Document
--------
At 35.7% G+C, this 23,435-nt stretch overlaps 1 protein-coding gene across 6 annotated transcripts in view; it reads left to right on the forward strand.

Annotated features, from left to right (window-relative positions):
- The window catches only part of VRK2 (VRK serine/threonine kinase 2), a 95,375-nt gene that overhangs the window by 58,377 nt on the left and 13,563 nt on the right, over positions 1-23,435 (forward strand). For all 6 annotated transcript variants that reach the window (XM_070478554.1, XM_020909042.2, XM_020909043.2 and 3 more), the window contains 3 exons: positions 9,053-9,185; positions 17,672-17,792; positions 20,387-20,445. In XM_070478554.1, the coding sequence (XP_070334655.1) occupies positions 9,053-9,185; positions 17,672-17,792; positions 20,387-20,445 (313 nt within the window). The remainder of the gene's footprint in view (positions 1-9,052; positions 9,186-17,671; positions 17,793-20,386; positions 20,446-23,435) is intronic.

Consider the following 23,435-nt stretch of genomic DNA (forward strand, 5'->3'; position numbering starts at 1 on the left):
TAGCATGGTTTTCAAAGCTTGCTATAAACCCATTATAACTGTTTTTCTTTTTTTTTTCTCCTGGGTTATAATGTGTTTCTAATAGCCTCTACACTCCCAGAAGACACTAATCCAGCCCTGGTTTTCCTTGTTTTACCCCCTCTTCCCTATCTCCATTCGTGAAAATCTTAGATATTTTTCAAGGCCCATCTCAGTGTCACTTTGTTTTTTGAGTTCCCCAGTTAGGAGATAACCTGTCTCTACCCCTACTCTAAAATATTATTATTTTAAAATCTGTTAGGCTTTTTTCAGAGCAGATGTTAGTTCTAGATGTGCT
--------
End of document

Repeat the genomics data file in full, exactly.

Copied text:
At 35.7% G+C, this 23,435-nt stretch overlaps 1 protein-coding gene across 6 annotated transcripts in view; it reads left to right on the forward strand.

Annotated features, from left to right (window-relative positions):
- The window catches only part of VRK2 (VRK serine/threonine kinase 2), a 95,375-nt gene that overhangs the window by 58,377 nt on the left and 13,563 nt on the right, over positions 1-23,435 (forward strand). For all 6 annotated transcript variants that reach the window (XM_070478554.1, XM_020909042.2, XM_020909043.2 and 3 more), the window contains 3 exons: positions 9,053-9,185; positions 17,672-17,792; positions 20,387-20,445. In XM_070478554.1, the coding sequence (XP_070334655.1) occupies positions 9,053-9,185; positions 17,672-17,792; positions 20,387-20,445 (313 nt within the window). The remainder of the gene's footprint in view (positions 1-9,052; positions 9,186-17,671; positions 17,793-20,386; positions 20,446-23,435) is intronic.

Consider the following 23,435-nt stretch of genomic DNA (forward strand, 5'->3'; position numbering starts at 1 on the left):
TAGCATGGTTTTCAAAGCTTGCTATAAACCCATTATAACTGTTTTTCTTTTTTTTTTCTCCTGGGTTATAATGTGTTTCTAATAGCCTCTACACTCCCAGAAGACACTAATCCAGCCCTGGTTTTCCTTGTTTTACCCCCTCTTCCCTATCTCCATTCGTGAAAATCTTAGATATTTTTCAAGGCCCATCTCAGTGTCACTTTGTTTTTTGAGTTCCCCAGTTAGGAGATAACCTGTCTCTACCCCTACTCTAAAATATTATTATTTTAAAATCTGTTAGGCTTTTTTCAGAGCAGATGTTAGTTCTAGATGTGCT